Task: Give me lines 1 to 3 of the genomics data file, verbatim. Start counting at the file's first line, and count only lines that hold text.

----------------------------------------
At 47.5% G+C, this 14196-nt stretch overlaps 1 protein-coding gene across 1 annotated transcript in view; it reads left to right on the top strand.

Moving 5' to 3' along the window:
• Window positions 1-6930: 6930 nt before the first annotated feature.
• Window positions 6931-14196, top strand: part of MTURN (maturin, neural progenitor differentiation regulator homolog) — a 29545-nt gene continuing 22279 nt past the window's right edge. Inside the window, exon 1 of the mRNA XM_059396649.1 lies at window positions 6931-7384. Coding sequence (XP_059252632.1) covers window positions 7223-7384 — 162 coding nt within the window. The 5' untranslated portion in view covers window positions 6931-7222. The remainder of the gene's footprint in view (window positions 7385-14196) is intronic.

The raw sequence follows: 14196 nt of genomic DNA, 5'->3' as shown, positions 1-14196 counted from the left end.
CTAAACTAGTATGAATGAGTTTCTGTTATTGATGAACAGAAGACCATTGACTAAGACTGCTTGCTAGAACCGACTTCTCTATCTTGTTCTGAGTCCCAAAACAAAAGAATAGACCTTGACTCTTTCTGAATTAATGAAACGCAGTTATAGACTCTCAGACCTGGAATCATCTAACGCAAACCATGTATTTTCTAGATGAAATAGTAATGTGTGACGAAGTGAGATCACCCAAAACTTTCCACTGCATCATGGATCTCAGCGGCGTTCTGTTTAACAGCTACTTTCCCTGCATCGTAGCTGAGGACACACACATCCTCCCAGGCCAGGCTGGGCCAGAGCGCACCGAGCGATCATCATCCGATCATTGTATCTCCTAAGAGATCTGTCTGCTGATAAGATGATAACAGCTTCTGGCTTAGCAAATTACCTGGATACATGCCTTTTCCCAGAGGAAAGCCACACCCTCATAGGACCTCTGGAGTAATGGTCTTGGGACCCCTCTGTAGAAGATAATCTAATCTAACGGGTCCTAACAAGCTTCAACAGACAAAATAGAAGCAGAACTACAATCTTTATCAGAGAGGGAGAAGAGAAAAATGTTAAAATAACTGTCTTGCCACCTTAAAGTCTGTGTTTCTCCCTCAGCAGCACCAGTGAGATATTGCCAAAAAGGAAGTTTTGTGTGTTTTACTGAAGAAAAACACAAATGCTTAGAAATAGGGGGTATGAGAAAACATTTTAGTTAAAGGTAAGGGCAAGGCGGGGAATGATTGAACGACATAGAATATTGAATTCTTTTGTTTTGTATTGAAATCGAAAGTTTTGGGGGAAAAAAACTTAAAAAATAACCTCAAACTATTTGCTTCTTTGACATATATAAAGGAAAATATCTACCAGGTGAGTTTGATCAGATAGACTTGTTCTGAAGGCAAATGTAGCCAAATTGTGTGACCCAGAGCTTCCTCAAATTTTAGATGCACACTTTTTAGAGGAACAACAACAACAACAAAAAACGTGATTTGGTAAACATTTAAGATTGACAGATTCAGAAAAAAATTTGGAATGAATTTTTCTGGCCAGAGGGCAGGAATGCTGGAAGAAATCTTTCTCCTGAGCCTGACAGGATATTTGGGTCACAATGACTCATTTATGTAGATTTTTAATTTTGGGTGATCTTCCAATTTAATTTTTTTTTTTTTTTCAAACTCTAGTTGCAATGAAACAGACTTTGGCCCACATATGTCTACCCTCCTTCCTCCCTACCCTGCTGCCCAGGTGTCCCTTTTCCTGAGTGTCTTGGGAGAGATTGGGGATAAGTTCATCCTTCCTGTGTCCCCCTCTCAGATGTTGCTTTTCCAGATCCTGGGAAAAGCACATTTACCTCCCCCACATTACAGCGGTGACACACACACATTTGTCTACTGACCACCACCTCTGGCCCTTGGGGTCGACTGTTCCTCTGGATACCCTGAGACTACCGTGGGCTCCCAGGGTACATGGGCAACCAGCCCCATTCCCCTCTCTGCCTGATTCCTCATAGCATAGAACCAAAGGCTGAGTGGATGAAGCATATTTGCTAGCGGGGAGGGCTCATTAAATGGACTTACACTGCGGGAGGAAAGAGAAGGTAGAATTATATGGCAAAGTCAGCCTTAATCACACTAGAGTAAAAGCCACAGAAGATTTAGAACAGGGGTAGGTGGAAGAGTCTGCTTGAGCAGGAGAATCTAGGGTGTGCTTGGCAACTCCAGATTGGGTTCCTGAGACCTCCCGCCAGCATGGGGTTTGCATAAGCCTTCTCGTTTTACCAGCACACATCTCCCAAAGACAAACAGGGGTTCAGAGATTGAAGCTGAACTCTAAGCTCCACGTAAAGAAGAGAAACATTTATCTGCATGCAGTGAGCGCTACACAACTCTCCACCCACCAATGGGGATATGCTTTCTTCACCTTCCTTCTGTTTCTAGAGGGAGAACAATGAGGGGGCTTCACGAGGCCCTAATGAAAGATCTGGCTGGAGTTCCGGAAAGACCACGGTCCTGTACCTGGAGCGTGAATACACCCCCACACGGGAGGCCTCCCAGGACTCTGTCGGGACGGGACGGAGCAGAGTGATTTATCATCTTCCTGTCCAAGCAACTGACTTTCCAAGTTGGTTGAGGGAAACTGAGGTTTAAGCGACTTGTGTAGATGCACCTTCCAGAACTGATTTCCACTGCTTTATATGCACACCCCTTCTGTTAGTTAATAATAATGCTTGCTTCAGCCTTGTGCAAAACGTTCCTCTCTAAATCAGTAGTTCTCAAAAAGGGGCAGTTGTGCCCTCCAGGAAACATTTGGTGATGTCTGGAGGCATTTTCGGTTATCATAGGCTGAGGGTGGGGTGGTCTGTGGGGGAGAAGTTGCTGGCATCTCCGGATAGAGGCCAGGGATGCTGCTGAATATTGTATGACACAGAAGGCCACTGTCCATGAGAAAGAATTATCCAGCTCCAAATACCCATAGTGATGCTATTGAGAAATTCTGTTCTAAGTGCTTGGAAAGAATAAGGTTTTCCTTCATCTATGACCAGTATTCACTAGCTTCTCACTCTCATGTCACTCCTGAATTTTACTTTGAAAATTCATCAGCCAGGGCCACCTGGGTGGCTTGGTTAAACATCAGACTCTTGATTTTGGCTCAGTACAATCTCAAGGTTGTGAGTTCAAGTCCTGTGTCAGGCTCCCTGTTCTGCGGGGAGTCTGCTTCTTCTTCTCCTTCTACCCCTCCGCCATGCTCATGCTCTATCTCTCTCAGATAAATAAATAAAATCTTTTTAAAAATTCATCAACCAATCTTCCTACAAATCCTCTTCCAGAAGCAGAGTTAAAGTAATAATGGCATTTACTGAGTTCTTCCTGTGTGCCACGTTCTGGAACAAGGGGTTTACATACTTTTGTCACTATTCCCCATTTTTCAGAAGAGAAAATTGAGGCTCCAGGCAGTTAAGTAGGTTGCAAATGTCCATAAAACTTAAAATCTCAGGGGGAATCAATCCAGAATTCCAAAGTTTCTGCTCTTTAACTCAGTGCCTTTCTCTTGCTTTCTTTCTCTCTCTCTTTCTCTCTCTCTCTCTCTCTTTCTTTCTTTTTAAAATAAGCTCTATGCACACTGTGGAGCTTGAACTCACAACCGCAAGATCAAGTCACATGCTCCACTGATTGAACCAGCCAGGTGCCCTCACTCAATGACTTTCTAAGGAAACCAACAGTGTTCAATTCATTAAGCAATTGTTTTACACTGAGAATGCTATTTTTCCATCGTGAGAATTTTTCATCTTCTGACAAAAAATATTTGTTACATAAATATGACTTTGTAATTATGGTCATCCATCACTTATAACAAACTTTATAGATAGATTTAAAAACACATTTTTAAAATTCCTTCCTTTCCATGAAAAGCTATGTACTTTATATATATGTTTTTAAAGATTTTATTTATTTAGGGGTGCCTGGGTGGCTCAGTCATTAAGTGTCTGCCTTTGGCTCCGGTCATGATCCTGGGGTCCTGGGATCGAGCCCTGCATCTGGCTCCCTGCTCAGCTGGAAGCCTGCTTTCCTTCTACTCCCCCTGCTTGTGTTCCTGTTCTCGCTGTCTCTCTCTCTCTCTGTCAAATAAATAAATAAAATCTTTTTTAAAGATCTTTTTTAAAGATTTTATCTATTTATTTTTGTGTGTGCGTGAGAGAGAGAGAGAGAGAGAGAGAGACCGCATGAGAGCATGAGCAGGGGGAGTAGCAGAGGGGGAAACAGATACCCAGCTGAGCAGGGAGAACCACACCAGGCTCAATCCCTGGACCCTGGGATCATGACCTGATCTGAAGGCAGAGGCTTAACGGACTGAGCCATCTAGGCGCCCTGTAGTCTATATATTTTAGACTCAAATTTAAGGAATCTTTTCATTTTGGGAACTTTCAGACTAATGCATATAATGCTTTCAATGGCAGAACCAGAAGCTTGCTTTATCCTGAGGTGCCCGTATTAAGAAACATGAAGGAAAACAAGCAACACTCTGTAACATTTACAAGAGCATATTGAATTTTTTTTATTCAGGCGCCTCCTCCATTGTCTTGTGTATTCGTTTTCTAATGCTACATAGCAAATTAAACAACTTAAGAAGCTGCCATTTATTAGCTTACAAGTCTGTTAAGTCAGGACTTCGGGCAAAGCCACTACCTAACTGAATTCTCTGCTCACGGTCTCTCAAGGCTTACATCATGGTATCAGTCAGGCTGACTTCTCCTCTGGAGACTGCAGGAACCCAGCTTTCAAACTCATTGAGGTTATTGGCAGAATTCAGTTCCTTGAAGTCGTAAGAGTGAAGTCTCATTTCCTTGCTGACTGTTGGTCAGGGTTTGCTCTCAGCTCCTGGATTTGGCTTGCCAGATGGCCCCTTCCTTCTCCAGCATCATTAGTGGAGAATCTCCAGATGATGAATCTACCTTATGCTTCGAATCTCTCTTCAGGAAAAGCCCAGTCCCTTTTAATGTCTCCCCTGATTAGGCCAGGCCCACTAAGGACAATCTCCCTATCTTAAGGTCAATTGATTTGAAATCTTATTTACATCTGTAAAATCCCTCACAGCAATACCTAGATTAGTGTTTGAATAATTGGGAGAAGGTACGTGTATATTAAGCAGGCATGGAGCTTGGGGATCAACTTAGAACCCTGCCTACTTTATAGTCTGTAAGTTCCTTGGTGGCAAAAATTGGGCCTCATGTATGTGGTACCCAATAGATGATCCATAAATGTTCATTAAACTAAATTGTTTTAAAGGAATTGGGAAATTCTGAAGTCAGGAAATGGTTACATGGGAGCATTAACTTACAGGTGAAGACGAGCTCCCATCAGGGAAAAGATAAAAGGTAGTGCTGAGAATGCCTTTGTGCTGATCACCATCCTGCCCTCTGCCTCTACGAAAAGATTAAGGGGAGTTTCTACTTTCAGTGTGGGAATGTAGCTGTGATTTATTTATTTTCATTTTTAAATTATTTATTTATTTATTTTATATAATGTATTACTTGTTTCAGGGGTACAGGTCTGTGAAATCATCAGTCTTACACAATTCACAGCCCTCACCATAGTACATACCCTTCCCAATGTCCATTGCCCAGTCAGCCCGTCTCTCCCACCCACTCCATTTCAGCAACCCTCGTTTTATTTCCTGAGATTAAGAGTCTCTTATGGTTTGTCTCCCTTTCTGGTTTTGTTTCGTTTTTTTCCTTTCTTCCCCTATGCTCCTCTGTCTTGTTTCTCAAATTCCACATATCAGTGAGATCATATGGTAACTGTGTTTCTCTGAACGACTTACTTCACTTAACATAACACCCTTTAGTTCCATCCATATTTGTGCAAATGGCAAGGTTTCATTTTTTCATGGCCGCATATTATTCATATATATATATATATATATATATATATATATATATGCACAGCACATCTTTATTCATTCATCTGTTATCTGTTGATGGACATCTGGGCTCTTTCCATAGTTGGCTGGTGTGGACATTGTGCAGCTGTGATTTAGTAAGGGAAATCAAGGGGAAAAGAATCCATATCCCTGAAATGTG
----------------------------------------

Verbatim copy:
At 47.5% G+C, this 14196-nt stretch overlaps 1 protein-coding gene across 1 annotated transcript in view; it reads left to right on the top strand.

Moving 5' to 3' along the window:
• Window positions 1-6930: 6930 nt before the first annotated feature.